The strikes hit all targets in Odesa and Mykolayiv, the ministry said in a statement.

The Russian defence ministry also said the Odesa port was used in the planning of the Kerch Bridge attack.

"At night, the Armed Forces of the Russian Federation delivered a group retaliation strike with high-precision sea-based weapons at facilities where terrorist acts against Russia had been prepared using unmanned boats," said the statement.

11:20am: Russia is using grain as ammunition, says Polish minister

Russia is using grain as ammunition, said Poland's Agriculture Minister Robert Telus, responding to the collapse of the year-old UN-brokered deal that allowed Ukraine export grain through the Black Sea.

Telus urged EU to help improve grain logistics as more Ukraine grain will start flowing through borders after the harvest.

10:05am: Ukraine reports 'complicated' situation in fighting in east, some success in south

Kyiv reported a "complicated" situation in fighting in eastern Ukraine and success in parts of the south on Tuesday as it pressed on with its counteroffensive against occupying Russian forces.

"The situation is complicated but under control (in the east)," General Oleksander Syrskyi, commander of Ukrainian ground forces, said on the Telegram messaging app.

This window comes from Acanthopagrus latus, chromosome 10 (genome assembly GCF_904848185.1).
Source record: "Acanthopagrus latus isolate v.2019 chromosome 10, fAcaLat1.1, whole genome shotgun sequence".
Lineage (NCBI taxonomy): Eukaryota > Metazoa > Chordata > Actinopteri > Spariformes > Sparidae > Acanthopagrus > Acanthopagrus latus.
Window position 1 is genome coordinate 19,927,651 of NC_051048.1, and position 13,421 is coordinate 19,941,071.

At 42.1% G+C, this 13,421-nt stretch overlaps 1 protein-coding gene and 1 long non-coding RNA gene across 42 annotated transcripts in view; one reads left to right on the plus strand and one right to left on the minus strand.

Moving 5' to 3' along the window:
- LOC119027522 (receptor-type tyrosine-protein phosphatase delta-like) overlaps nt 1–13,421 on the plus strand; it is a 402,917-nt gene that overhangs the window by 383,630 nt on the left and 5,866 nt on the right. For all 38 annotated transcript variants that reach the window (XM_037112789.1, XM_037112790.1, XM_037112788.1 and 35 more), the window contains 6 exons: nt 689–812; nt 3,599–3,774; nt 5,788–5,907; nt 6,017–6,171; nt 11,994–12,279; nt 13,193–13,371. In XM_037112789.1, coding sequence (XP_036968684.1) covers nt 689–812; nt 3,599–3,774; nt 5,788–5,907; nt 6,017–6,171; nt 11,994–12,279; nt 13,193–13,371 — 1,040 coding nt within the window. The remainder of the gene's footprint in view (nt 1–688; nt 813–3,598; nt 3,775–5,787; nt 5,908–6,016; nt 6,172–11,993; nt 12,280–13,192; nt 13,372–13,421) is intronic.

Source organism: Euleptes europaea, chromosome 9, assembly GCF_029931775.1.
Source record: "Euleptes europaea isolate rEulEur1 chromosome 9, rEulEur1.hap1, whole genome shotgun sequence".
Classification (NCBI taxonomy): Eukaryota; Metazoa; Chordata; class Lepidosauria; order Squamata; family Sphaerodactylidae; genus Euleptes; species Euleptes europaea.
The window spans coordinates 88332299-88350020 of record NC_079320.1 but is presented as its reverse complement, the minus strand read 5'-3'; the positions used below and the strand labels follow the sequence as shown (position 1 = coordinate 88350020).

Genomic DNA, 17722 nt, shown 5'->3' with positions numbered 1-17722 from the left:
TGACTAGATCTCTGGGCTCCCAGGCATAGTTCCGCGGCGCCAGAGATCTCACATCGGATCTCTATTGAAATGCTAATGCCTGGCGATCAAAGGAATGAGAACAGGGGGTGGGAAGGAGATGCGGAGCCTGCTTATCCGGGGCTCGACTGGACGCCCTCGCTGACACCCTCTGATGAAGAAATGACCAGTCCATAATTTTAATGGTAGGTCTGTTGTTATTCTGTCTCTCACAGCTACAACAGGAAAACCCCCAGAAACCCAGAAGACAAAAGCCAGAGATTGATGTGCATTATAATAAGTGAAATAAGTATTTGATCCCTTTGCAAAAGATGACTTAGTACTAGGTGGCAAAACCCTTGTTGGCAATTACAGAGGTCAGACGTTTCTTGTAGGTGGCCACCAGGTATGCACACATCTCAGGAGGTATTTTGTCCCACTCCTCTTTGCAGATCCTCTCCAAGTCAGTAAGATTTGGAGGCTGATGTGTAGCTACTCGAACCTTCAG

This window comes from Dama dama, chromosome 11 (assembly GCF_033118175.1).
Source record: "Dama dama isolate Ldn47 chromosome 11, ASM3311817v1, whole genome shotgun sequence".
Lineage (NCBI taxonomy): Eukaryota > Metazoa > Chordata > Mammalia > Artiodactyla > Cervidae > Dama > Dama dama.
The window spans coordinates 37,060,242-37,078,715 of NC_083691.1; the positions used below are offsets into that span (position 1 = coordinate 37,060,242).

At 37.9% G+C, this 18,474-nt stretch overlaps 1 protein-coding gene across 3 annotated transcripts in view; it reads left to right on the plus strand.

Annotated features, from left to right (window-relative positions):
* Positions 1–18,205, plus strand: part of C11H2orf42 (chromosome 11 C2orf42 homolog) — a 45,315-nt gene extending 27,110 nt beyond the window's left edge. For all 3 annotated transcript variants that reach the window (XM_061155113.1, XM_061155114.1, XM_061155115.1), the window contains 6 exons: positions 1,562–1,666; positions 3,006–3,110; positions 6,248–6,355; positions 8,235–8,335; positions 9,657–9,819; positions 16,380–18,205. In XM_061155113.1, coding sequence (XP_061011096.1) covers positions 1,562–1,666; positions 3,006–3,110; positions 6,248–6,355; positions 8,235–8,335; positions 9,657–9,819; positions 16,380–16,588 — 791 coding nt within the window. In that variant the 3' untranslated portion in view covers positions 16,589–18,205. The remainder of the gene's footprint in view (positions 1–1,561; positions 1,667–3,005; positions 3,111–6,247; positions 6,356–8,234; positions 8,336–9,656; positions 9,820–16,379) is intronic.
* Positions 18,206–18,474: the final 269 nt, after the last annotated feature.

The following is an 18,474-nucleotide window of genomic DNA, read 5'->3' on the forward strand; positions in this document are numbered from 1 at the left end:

He said Russia had concentrated forces in the direction of Kupiansk in the northeastern region of Kharkiv, but that Ukrainian troops were holding them back.

Since Kyiv launched its counteroffensive in early June, aided by weapons supplied by its Western allies, it has taken back more than 210 square kilometres (81 square miles) of land, Deputy Defence Minister Hanna Maliar said on Monday.

But Russia still holds vast swathes of territory following its full-scale invasion in February 2022, and Ukrainian troops have encountered heavily defended positions and minefields.

10:04am: Russian rouble hits near 16-month low vs euro, recovers vs dollar

The Russian rouble slipped to a near 16-month low against the euro on Tuesday, but firmed marginally against the dollar, clawing back some ground after losing around 1% in the previous session, under pressure after an attack on the Crimean Bridge.

At 07:48 GMT, the rouble was 0.3% stronger against the dollar at 90.74, but had lost 0.1% to trade at 102.22 versus the euro, earlier touching 102.6075, its weakest point since March 28, 2022. It had firmed 0.3% against the yuan to 12.64.

The Russian currency has been gradually weakening all year as exports fall and imports recover, but pressure intensified sharply after an abortive armed mutiny by the Wagner mercenary group in late June.

8:35am: ‘So many tears’: Deported Ukrainian children return home from Russia

At an art workshop in Ukraine, a group of children are busy drawing with their crayons. Tatiana and her grandson are participating in an art therapy workshop run by an NGO.